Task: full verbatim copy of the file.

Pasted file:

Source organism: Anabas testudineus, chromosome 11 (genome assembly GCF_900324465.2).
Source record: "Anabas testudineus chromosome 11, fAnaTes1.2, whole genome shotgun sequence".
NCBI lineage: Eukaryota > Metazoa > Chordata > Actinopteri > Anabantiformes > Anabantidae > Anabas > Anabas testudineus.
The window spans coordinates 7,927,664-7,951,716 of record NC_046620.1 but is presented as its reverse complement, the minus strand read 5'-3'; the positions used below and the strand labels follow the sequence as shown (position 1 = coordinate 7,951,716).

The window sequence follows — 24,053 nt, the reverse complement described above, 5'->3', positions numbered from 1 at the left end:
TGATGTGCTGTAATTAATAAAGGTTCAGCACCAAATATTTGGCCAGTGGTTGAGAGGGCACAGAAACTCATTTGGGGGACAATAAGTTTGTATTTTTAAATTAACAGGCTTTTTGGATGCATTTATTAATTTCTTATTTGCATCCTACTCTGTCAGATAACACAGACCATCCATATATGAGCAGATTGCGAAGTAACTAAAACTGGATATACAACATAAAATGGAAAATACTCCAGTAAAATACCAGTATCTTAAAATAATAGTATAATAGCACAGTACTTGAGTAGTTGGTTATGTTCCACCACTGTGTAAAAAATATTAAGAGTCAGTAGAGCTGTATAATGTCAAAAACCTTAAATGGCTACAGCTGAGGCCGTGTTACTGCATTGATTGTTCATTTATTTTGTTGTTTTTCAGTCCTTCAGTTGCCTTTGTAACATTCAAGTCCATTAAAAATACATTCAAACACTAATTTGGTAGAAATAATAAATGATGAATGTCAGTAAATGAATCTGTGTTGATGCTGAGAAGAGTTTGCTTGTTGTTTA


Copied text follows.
Source organism: Anabas testudineus, chromosome 11 (genome assembly GCF_900324465.2).
Source record: "Anabas testudineus chromosome 11, fAnaTes1.2, whole genome shotgun sequence".
NCBI lineage: Eukaryota > Metazoa > Chordata > Actinopteri > Anabantiformes > Anabantidae > Anabas > Anabas testudineus.
The window spans coordinates 7,927,664-7,951,716 of record NC_046620.1 but is presented as its reverse complement, the minus strand read 5'-3'; the positions used below and the strand labels follow the sequence as shown (position 1 = coordinate 7,951,716).

The window sequence follows — 24,053 nt, the reverse complement described above, 5'->3', positions numbered from 1 at the left end:
TGATGTGCTGTAATTAATAAAGGTTCAGCACCAAATATTTGGCCAGTGGTTGAGAGGGCACAGAAACTCATTTGGGGGACAATAAGTTTGTATTTTTAAATTAACAGGCTTTTTGGATGCATTTATTAATTTCTTATTTGCATCCTACTCTGTCAGATAACACAGACCATCCATATATGAGCAGATTGCGAAGTAACTAAAACTGGATATACAACATAAAATGGAAAATACTCCAGTAAAATACCAGTATCTTAAAATAATAGTATAATAGCACAGTACTTGAGTAGTTGGTTATGTTCCACCACTGTGTAAAAAATATTAAGAGTCAGTAGAGCTGTATAATGTCAAAAACCTTAAATGGCTACAGCTGAGGCCGTGTTACTGCATTGATTGTTCATTTATTTTGTTGTTTTTCAGTCCTTCAGTTGCCTTTGTAACATTCAAGTCCATTAAAAATACATTCAAACACTAATTTGGTAGAAATAATAAATGATGAATGTCAGTAAATGAATCTGTGTTGATGCTGAGAAGAGTTTGCTTGTTGTTTA